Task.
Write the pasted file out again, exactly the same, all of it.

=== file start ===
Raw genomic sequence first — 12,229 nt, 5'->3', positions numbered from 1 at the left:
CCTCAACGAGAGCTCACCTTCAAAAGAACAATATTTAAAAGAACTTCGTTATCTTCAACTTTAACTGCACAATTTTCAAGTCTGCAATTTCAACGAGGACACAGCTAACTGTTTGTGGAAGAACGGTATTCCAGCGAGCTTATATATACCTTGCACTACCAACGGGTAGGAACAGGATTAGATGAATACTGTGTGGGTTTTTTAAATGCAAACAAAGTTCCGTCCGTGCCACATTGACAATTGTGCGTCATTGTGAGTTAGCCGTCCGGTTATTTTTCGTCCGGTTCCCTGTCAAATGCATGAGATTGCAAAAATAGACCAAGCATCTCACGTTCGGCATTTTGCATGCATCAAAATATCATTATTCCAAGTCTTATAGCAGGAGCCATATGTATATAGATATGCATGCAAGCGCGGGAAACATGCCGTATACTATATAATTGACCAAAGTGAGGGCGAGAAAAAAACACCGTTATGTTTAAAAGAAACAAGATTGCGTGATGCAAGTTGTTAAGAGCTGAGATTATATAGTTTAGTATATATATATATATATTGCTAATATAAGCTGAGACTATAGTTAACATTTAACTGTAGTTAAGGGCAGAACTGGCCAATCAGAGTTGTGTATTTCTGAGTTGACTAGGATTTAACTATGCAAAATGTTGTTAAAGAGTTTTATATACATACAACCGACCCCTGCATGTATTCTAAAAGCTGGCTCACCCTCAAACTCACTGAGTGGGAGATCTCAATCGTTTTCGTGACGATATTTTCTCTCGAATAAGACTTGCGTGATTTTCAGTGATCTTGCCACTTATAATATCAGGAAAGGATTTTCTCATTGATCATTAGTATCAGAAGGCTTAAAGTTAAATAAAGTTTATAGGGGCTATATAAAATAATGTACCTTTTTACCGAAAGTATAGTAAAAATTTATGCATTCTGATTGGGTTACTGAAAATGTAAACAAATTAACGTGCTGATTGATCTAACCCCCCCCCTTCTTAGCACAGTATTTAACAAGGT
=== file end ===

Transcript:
Raw genomic sequence first — 12,229 nt, 5'->3', positions numbered from 1 at the left:
CCTCAACGAGAGCTCACCTTCAAAAGAACAATATTTAAAAGAACTTCGTTATCTTCAACTTTAACTGCACAATTTTCAAGTCTGCAATTTCAACGAGGACACAGCTAACTGTTTGTGGAAGAACGGTATTCCAGCGAGCTTATATATACCTTGCACTACCAACGGGTAGGAACAGGATTAGATGAATACTGTGTGGGTTTTTTAAATGCAAACAAAGTTCCGTCCGTGCCACATTGACAATTGTGCGTCATTGTGAGTTAGCCGTCCGGTTATTTTTCGTCCGGTTCCCTGTCAAATGCATGAGATTGCAAAAATAGACCAAGCATCTCACGTTCGGCATTTTGCATGCATCAAAATATCATTATTCCAAGTCTTATAGCAGGAGCCATATGTATATAGATATGCATGCAAGCGCGGGAAACATGCCGTATACTATATAATTGACCAAAGTGAGGGCGAGAAAAAAACACCGTTATGTTTAAAAGAAACAAGATTGCGTGATGCAAGTTGTTAAGAGCTGAGATTATATAGTTTAGTATATATATATATATATTGCTAATATAAGCTGAGACTATAGTTAACATTTAACTGTAGTTAAGGGCAGAACTGGCCAATCAGAGTTGTGTATTTCTGAGTTGACTAGGATTTAACTATGCAAAATGTTGTTAAAGAGTTTTATATACATACAACCGACCCCTGCATGTATTCTAAAAGCTGGCTCACCCTCAAACTCACTGAGTGGGAGATCTCAATCGTTTTCGTGACGATATTTTCTCTCGAATAAGACTTGCGTGATTTTCAGTGATCTTGCCACTTATAATATCAGGAAAGGATTTTCTCATTGATCATTAGTATCAGAAGGCTTAAAGTTAAATAAAGTTTATAGGGGCTATATAAAATAATGTACCTTTTTACCGAAAGTATAGTAAAAATTTATGCATTCTGATTGGGTTACTGAAAATGTAAACAAATTAACGTGCTGATTGATCTAACCCCCCCCCTTCTTAGCACAGTATTTAACAAGGT